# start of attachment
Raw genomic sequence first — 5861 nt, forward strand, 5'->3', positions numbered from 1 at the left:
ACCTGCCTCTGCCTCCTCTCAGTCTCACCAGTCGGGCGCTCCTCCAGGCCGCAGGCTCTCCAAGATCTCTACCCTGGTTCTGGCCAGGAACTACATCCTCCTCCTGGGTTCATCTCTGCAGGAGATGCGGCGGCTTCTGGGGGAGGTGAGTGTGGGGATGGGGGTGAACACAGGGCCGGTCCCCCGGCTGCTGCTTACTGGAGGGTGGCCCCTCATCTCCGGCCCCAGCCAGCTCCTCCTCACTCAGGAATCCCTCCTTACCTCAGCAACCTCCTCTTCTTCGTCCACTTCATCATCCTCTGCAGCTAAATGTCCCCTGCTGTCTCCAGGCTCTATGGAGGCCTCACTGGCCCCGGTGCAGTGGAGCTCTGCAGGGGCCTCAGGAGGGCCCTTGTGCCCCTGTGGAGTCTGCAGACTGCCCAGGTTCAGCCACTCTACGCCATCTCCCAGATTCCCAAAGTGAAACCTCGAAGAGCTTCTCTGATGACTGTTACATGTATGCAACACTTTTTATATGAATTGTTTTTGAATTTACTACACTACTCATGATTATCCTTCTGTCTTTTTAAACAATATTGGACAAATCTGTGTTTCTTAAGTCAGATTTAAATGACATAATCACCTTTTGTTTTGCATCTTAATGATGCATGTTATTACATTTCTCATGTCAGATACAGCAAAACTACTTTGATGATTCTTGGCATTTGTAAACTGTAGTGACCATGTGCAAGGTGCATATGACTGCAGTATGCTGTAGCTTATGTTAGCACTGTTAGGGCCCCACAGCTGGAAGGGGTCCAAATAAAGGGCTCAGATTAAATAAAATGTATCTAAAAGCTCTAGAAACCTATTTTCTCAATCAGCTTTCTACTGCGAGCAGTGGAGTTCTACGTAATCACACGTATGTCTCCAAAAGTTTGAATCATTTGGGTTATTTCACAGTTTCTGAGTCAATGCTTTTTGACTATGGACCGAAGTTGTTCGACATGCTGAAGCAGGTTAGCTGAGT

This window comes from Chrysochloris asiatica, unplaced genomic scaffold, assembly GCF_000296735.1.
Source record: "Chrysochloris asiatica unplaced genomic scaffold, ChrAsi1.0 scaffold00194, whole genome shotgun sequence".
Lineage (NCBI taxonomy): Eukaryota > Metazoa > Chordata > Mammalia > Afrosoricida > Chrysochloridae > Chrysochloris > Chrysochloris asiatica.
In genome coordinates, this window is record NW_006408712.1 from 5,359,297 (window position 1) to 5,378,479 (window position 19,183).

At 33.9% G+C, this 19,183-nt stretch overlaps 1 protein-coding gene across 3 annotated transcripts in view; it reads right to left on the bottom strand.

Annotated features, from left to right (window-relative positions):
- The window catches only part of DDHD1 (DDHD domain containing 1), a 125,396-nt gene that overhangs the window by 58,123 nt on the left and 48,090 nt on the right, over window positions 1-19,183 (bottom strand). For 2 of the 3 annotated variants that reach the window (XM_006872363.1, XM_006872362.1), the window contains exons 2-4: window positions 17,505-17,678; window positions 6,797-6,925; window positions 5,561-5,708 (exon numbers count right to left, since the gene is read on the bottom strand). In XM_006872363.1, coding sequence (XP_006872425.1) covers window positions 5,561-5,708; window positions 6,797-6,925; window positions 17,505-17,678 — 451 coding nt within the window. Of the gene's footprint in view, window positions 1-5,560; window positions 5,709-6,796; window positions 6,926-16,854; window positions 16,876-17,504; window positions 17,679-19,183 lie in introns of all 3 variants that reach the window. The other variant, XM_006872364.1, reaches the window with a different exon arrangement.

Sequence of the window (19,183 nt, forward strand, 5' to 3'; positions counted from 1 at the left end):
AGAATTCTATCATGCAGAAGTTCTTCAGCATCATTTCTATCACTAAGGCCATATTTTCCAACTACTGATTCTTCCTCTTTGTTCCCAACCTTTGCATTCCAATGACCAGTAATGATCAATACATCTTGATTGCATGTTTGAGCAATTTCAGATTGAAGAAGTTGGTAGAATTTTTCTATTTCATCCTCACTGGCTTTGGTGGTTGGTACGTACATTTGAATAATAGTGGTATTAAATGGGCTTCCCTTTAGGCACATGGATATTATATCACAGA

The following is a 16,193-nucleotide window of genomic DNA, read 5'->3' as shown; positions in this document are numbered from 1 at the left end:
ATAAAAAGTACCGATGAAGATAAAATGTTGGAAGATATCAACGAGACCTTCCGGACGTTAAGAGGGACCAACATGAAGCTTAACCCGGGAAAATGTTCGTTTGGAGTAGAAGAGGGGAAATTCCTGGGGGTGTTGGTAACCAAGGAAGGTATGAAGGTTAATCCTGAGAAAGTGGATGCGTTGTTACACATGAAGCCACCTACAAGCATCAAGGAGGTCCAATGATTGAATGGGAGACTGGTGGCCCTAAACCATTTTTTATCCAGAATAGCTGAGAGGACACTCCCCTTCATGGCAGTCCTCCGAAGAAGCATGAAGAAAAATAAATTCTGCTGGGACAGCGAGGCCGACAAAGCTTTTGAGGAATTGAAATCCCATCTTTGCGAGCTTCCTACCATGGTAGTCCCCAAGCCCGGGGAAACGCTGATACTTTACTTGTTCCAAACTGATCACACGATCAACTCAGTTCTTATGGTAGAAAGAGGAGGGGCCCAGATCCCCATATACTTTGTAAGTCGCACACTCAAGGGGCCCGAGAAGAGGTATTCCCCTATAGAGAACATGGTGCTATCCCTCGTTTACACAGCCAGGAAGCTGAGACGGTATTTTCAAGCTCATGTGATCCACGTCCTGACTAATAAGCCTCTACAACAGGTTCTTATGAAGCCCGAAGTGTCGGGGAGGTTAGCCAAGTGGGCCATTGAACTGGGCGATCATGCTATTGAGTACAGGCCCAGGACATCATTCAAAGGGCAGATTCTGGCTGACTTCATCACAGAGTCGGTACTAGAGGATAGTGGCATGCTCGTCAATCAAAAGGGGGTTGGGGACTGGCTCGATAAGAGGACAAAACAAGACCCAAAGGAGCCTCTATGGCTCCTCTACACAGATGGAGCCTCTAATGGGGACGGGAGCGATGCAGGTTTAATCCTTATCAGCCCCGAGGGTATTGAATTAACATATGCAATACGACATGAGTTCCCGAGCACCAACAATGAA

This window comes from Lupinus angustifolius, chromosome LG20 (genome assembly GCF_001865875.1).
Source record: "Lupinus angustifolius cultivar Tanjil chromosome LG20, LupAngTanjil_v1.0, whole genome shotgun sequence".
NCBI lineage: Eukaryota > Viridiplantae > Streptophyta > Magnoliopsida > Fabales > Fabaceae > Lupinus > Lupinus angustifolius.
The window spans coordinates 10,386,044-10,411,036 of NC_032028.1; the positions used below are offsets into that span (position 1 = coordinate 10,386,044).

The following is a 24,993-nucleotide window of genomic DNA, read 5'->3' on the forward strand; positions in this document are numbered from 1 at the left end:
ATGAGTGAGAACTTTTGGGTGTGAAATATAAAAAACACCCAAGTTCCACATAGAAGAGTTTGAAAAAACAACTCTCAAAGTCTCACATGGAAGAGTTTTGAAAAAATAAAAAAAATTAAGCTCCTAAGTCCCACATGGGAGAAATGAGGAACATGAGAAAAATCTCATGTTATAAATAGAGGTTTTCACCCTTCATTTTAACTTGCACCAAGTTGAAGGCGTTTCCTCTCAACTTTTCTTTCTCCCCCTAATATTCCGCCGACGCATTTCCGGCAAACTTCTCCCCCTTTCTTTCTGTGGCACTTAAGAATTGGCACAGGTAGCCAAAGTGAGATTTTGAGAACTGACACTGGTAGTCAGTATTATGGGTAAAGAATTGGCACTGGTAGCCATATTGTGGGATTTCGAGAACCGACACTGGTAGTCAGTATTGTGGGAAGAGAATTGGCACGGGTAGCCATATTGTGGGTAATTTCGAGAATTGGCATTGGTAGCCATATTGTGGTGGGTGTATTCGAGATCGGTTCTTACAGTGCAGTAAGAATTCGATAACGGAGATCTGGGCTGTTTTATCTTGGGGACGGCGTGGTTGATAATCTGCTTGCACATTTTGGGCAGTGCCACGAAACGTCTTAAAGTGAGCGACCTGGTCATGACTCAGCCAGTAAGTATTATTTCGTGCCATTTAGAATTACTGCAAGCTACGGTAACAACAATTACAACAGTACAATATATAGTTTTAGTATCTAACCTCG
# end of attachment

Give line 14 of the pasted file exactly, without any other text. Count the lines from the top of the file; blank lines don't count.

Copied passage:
This window comes from Lupinus angustifolius, chromosome LG20 (genome assembly GCF_001865875.1).